During the last years in the life of the Traction Citroën focused on a market segment for cheaper models, for an entirely new group of buyers, with a basically new philosophy for basic transport.
Several prototypes of the 2CV were built before the war, fitted with an odd looking single headlight. The final model was introduced in 1948. The lightly built car had a remarkable, incredibly supple independent suspension. It gave the 2CV, when driven fast on an uneven road, the daft wobbly ride that asked for the amiable, official nickname in Holland the "Eend" (Duck) .
Drivers new to the 2CV and a bit clumsily, drove off for the first time with light roar and a leap, swaying and swinging. The people who were attracted to drive the duck were not aiming to impress neighbors or colleagues, or they just tried to attain an inverse status. The people who became the happy owners of a 2CV lived a light-hearted and also practical life. In later years the people who were attracted were young academic professionals in the banlieues, and not for farmers in the country. Like the Model T Ford, the 2CV initially was designed to cope with sandy or muddy country lanes, a basket of eggs on the rear seat, or a sheep, or even a pig. It would have to be simple to remove the seats and wash the car out with a hose. The 2CV was not meant to be an object with which to impress the community. The owners perceived the value of polished hubcaps in the gutter in a different way, more and more nonconformist young self-assured, jolly life loving people joined the young Duck drivers.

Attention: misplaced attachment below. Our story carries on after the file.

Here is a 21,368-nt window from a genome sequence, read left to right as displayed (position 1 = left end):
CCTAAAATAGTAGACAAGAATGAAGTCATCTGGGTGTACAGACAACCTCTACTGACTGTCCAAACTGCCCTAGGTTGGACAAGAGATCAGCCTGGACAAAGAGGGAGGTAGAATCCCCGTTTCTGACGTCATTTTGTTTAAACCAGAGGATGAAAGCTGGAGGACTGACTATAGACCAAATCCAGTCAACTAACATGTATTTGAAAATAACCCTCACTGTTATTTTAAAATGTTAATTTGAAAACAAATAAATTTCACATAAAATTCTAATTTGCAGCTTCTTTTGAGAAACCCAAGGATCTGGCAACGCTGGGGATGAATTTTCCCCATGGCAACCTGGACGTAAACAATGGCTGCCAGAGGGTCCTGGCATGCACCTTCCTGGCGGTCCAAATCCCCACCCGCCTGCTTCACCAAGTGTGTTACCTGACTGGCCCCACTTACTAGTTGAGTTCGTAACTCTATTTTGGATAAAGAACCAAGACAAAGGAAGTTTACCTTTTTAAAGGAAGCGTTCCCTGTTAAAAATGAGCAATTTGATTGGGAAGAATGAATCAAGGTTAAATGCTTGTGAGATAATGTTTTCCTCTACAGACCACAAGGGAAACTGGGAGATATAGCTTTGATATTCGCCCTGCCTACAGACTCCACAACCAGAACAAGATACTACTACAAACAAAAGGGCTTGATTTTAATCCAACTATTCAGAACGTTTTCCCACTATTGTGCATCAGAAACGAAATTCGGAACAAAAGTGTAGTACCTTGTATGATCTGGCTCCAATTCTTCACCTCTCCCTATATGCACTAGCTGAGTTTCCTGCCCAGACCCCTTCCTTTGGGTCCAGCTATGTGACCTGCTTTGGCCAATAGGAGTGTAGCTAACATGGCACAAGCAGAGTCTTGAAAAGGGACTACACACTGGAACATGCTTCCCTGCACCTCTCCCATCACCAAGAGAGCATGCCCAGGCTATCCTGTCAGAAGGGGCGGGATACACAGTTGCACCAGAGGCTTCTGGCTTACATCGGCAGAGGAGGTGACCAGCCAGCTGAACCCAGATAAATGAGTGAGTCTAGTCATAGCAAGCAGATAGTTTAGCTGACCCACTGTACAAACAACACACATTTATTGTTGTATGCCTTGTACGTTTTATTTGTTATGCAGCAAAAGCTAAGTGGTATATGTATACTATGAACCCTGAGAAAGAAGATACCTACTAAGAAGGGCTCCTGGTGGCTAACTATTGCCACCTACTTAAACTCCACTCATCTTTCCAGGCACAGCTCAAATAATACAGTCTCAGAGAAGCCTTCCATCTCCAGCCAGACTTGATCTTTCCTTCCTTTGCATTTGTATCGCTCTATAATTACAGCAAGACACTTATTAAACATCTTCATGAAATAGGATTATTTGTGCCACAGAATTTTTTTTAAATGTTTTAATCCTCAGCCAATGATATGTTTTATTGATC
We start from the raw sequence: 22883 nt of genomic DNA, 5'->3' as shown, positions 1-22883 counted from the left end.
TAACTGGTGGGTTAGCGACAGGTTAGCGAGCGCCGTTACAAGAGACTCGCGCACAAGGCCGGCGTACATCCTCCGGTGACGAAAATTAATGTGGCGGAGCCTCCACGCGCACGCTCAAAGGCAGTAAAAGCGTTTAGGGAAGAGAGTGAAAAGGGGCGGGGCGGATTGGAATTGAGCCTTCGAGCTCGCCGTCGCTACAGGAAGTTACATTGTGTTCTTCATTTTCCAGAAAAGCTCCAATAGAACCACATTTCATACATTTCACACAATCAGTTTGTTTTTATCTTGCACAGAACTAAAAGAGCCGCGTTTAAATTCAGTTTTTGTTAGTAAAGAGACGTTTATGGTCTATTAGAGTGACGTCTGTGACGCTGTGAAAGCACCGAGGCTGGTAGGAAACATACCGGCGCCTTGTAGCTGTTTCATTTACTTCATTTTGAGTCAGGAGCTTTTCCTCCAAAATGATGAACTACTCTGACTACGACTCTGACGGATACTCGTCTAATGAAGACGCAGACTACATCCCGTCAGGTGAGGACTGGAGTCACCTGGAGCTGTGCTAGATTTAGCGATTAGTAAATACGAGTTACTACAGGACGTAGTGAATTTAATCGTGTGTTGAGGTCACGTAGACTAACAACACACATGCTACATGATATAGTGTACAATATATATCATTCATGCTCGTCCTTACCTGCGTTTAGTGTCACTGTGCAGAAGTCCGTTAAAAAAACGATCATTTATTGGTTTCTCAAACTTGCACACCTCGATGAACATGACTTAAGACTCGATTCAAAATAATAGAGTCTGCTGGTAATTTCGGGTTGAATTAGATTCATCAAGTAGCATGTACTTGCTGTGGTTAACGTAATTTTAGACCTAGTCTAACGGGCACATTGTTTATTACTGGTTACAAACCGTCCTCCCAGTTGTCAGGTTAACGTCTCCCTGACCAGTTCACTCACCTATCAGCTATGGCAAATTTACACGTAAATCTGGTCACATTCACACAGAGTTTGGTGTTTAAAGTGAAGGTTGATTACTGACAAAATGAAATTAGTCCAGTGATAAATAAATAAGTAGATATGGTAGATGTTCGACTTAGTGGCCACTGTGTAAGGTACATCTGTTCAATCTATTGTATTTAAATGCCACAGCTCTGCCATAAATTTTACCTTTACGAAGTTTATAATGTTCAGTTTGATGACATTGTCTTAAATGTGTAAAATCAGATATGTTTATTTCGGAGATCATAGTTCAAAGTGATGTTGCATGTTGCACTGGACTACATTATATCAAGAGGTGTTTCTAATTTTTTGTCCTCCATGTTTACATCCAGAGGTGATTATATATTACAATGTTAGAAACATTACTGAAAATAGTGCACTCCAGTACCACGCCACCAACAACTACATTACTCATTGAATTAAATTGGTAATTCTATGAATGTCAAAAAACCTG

Citroën's top boss and project leader of development of the 2CV, Pierre-Jules Boulanger, cleverly named the new automobile 'umbrella on wheels'. Marketing wise and concept wise it fit the transport needs for two farmer s with 50 kilos of potatoes or 50 liters of wine. The sheep and the eggs were also noted in the briefing. It also specified that the 2CV had to be economical, trustworthy, cheap and simple to handle, so the farmer's wife could easily drive to the market and drive to church on Sunday while the farmer kept his hat on. There was no brief for the aesthetics.
The original timing was to present a prototype at the Salon de l'Automobile in October, 1939, but the show was cancelled, following the outbreak of the Second World War. After the war and major alterations, the 2CV was presented to the public in 1948. At first sight people reacted to the unorthodox, appearance with disbelief. Citroën had chosen a swan as a mascot, but this ugly duckling was soon called just that, a Duck. In the beginning the Duck didn't sell well, because of its uninspiring appearance. But in time recognition grew for its enigmatic design wonders, such as the speedometer mounted on the A-pillar and the awkwardly formed gear-change lever. The 2CV won the hearts of the non-conformists. In France the waiting list grew longer than three years. For non-conformists the Duck made the perfect statement to counter the status symbol of the stately , beautiful automobile. It had become the car for the young at heart, the lively bon-vivants. A definite and long lasting success: from 1948 through 1990 more than 4 million were built.